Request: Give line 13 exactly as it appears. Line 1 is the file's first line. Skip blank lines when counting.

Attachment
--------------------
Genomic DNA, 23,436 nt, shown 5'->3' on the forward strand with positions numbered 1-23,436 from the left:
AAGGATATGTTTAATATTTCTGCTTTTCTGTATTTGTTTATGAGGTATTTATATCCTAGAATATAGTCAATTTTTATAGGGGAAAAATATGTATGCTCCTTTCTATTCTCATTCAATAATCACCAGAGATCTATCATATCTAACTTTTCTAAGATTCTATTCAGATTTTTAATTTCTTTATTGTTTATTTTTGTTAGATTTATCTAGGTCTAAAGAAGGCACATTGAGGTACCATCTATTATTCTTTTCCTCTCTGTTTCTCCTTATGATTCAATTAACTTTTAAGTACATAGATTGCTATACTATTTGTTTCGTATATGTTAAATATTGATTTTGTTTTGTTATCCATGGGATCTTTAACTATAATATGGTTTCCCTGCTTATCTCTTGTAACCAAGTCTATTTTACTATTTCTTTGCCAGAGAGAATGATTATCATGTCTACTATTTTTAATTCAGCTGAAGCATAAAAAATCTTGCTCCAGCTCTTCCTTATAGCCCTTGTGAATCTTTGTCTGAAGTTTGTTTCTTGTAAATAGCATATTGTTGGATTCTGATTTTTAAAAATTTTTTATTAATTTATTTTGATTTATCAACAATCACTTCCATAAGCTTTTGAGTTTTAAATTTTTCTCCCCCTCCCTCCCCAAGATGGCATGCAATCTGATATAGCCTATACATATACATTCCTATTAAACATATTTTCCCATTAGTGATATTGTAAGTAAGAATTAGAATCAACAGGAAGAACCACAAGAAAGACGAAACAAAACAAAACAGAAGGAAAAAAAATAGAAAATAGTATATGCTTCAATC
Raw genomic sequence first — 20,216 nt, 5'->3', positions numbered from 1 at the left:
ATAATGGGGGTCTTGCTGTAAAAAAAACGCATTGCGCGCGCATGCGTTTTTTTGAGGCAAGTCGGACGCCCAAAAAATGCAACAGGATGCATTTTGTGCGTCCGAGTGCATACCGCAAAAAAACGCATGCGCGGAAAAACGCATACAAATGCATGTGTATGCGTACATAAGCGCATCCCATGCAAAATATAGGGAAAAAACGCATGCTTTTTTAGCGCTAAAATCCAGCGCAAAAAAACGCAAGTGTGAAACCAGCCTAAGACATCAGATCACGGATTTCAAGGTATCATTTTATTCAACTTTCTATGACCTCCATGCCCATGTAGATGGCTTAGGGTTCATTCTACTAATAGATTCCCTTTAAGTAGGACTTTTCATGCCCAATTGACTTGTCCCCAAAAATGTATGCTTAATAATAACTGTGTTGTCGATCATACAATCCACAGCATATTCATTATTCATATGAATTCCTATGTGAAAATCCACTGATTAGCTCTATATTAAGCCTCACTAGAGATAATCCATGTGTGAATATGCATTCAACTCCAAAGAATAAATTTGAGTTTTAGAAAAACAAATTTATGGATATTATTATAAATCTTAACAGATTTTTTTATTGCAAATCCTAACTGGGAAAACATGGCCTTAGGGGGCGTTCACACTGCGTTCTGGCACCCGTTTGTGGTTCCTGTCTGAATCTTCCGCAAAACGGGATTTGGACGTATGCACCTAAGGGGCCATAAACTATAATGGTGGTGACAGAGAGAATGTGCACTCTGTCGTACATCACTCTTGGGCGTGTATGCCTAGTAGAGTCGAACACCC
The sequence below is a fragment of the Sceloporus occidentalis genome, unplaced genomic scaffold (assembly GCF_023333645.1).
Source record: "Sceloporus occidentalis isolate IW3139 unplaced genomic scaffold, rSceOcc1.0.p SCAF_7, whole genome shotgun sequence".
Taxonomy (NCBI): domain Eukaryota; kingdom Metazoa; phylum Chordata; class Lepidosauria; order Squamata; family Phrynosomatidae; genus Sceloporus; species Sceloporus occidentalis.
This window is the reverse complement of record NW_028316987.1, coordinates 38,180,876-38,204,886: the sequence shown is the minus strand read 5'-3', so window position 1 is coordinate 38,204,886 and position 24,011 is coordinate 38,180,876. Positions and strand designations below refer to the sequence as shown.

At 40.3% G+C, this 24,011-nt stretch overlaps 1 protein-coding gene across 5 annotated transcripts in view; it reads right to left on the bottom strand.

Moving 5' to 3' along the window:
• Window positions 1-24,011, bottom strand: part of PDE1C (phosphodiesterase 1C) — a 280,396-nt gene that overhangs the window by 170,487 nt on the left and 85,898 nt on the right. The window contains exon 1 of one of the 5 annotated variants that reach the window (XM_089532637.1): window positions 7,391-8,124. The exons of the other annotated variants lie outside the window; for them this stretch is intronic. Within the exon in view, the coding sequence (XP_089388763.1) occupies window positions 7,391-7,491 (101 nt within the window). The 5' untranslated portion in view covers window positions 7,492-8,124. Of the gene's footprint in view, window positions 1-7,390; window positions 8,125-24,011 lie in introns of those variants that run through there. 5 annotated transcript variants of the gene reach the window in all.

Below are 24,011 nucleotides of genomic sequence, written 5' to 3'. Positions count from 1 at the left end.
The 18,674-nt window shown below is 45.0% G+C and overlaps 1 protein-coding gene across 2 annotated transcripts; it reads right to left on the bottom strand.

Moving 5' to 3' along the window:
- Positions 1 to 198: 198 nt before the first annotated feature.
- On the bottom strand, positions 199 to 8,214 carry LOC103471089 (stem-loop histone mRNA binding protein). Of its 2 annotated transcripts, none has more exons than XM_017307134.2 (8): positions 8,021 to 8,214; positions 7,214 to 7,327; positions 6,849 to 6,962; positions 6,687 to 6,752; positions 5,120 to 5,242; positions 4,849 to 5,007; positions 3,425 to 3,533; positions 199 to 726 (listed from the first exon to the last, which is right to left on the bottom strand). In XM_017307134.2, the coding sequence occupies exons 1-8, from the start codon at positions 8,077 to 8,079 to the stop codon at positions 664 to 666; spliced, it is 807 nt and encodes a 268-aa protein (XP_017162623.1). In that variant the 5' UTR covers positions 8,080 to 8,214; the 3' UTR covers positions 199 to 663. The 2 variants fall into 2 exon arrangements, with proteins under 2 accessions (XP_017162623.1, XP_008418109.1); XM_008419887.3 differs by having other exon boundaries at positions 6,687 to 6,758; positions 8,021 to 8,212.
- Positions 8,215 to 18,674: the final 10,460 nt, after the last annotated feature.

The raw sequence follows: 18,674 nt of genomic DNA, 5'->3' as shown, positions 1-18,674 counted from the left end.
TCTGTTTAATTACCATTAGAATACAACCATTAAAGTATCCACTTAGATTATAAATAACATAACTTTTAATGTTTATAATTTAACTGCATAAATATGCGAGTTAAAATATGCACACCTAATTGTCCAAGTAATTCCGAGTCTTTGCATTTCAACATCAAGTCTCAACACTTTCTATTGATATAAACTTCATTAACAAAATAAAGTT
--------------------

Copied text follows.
The 18,674-nt window shown below is 45.0% G+C and overlaps 1 protein-coding gene across 2 annotated transcripts; it reads right to left on the bottom strand.